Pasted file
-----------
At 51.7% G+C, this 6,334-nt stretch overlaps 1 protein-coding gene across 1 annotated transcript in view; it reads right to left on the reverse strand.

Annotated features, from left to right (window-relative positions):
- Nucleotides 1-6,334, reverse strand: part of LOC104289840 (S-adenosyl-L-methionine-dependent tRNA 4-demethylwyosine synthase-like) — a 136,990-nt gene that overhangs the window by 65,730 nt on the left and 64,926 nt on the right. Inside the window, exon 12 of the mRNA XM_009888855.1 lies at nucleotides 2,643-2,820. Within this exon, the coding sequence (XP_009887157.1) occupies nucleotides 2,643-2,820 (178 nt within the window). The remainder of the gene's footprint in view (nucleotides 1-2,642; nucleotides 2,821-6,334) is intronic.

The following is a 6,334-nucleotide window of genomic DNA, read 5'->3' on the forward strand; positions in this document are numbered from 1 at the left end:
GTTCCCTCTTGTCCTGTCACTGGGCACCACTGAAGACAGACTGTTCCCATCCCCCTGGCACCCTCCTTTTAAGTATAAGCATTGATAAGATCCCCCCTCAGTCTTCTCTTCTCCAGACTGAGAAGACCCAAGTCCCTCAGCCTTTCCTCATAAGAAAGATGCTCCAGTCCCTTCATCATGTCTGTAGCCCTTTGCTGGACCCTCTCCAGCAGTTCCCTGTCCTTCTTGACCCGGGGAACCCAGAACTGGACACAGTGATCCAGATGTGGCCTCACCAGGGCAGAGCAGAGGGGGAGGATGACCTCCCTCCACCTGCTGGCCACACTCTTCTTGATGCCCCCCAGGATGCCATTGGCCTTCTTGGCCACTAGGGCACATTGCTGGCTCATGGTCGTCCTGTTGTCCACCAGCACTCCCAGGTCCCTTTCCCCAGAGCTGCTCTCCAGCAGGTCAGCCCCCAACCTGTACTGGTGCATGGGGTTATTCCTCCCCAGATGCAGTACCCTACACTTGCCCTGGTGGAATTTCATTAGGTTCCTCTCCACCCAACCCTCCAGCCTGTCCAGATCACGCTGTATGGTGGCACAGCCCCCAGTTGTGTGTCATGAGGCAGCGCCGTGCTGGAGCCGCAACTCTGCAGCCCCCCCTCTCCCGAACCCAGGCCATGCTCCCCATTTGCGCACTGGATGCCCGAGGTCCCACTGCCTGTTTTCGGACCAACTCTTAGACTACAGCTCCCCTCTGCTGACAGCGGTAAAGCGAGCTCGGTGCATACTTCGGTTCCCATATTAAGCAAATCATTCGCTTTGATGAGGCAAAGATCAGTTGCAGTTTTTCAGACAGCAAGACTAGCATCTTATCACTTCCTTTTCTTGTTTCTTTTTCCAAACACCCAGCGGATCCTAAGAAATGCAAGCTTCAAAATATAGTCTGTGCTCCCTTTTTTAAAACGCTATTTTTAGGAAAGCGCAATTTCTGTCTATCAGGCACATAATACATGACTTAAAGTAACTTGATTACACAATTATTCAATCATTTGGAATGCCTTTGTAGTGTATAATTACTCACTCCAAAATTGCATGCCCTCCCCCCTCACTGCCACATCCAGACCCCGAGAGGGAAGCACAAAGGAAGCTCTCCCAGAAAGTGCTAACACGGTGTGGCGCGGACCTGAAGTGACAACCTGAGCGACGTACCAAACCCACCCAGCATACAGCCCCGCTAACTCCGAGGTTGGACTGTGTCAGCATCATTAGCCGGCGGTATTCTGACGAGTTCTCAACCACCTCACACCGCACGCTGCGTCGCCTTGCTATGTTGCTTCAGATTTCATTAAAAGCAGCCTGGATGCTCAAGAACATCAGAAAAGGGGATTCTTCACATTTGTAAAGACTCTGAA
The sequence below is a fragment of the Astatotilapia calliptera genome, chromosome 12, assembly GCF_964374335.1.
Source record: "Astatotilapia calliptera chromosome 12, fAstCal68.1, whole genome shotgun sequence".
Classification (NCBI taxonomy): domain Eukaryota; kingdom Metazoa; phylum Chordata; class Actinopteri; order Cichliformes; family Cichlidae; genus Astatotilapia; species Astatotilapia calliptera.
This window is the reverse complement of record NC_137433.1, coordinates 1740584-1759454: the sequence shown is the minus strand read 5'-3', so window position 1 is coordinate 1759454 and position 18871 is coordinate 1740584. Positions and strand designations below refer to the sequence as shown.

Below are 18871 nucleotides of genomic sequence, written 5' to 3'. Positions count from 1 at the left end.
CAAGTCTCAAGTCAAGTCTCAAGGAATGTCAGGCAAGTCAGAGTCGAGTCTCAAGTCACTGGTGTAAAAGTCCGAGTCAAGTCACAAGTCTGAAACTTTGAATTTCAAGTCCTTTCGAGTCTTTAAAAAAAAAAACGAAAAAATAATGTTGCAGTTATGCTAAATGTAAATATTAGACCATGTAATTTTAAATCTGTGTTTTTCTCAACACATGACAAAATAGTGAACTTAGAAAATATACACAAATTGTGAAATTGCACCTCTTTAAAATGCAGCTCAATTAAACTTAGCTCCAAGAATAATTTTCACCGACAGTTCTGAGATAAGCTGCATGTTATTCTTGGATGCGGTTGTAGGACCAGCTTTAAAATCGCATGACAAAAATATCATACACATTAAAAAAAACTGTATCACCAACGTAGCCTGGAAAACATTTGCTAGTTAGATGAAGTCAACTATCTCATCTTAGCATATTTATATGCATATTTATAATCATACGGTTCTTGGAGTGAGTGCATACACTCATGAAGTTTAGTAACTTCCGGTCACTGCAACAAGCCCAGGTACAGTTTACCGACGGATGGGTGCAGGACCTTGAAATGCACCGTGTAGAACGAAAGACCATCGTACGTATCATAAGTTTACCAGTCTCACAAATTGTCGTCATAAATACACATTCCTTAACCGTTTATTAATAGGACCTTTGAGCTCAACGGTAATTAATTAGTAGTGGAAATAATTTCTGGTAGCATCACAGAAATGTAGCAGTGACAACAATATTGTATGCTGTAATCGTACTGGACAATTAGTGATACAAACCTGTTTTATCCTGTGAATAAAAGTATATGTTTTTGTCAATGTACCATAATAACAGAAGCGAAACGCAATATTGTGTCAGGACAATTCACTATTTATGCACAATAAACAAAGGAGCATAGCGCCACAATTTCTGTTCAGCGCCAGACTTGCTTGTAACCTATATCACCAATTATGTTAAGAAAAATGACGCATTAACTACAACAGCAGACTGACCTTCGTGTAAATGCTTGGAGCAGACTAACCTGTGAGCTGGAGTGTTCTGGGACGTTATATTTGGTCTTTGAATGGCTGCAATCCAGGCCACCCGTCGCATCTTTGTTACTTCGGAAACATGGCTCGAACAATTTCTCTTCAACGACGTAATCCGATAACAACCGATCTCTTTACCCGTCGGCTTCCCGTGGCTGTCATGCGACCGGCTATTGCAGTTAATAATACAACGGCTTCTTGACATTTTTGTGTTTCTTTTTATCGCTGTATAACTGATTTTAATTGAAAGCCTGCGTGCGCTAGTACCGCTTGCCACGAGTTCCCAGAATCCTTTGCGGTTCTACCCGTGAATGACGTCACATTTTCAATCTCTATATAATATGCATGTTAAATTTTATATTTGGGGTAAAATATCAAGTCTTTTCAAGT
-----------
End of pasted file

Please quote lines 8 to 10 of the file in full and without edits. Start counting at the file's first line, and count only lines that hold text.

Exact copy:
Classification (NCBI taxonomy): domain Eukaryota; kingdom Metazoa; phylum Chordata; class Actinopteri; order Cichliformes; family Cichlidae; genus Astatotilapia; species Astatotilapia calliptera.
This window is the reverse complement of record NC_137433.1, coordinates 1740584-1759454: the sequence shown is the minus strand read 5'-3', so window position 1 is coordinate 1759454 and position 18871 is coordinate 1740584. Positions and strand designations below refer to the sequence as shown.

Below are 18871 nucleotides of genomic sequence, written 5' to 3'. Positions count from 1 at the left end.